2019 Volume 38 Issue 4 Pages 129-139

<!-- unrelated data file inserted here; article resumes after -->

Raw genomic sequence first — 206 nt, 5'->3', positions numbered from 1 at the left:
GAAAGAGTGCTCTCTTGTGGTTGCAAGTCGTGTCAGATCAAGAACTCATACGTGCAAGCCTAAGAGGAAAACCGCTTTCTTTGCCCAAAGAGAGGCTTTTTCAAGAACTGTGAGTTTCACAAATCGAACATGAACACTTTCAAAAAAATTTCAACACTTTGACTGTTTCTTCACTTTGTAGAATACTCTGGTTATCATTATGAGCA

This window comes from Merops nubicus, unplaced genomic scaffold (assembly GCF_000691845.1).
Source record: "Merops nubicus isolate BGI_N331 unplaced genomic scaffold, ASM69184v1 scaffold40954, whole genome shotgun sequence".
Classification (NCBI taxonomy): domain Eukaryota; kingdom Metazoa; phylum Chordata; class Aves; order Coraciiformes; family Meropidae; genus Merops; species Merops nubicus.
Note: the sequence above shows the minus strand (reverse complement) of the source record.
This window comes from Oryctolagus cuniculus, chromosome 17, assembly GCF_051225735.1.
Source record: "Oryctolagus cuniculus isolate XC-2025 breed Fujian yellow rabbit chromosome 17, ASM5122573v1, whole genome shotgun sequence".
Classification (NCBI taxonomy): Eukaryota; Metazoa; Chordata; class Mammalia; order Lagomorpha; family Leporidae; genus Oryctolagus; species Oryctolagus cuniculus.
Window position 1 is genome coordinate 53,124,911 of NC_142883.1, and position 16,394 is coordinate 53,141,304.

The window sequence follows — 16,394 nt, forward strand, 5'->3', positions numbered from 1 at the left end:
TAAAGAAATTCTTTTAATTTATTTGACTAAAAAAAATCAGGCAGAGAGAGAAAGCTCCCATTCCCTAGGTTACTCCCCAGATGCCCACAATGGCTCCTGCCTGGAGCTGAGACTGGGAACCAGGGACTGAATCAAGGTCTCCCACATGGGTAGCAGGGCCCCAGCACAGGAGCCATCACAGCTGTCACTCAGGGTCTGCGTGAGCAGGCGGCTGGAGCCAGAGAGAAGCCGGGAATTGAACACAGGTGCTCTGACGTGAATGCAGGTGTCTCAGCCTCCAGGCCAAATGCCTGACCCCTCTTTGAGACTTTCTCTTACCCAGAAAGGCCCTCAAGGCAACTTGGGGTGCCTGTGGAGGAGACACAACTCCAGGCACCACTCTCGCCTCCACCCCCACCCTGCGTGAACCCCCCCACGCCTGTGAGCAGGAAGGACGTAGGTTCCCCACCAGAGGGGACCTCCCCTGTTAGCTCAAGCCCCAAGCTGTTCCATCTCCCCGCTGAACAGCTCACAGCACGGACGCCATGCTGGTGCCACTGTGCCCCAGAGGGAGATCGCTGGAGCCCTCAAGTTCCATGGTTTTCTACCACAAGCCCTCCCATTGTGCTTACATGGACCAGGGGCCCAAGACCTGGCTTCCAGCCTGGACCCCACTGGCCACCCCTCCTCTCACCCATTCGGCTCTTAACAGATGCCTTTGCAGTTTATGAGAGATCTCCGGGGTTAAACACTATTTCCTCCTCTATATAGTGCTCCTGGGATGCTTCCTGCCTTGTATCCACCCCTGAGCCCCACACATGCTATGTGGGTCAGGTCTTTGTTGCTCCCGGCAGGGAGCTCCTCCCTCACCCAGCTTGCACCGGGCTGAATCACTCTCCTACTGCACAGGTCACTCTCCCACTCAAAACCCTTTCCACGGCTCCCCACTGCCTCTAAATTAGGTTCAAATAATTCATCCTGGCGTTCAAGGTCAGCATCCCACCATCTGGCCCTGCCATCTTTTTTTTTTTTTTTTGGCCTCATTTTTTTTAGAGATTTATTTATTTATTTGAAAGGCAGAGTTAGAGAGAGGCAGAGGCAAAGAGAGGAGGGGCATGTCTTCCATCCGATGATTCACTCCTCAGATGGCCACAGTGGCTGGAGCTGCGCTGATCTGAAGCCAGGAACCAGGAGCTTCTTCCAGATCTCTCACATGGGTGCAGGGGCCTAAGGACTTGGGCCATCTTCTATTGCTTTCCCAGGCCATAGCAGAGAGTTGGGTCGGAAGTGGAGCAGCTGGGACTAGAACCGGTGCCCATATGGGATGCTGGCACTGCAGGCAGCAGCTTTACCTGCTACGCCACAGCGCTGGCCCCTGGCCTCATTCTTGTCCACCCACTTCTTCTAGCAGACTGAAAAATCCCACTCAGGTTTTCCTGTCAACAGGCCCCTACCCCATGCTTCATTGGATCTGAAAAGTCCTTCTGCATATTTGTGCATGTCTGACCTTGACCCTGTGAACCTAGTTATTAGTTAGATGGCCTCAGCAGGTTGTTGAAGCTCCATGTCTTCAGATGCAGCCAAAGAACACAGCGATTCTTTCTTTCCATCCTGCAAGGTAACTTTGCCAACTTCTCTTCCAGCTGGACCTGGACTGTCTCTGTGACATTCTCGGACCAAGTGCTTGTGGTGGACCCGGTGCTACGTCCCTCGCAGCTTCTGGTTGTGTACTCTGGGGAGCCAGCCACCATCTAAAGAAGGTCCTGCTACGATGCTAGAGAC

The prevalence of allergy has increased over the past decades, and this may be attributed in part to the intestinal microbiota dysfunction caused by antibiotics during early life. In this study, we evaluated how vancomycin could impair the intestinal microbiota during early life and then, consequently, alter susceptibilities to allergic diseases and related immunity in late adulthood. BALB/c (n=54) neonatal mice were used in this study. Mice in the vancomycin group were orally administered vancomycin for 21 days, while those in the allergy and control groups were perfused with the same volume of saline solution. Then, mice in the allergy and vancomycin groups were immunized with intraperitoneal ovalbumin with alum. At postnatal day 21, vancomycin significantly alter the fecal microbiota, with lower Bacteroidetes and Firmicutes counts and higher Proteobacteria counts. At postnatal day 56, the Bacteroidetes count was still significantly lower in vancomycin-treated mice. The serum IgE level in the control group was significantly lower than that in the vancomycin and allergy groups. The serum interleukin (IL)-6 level and the IL-4/interferon (IFN)-γ values were significantly higher in the vancomycin-treated mice, but the serum IL-17A level was lower than that in the control group. These results indicate that modifications of the intestinal microbiota composition during early life may be, at least in part, the key mechanism underlying the effect of vancomycin that influences the immune function of host animals in the adult stages.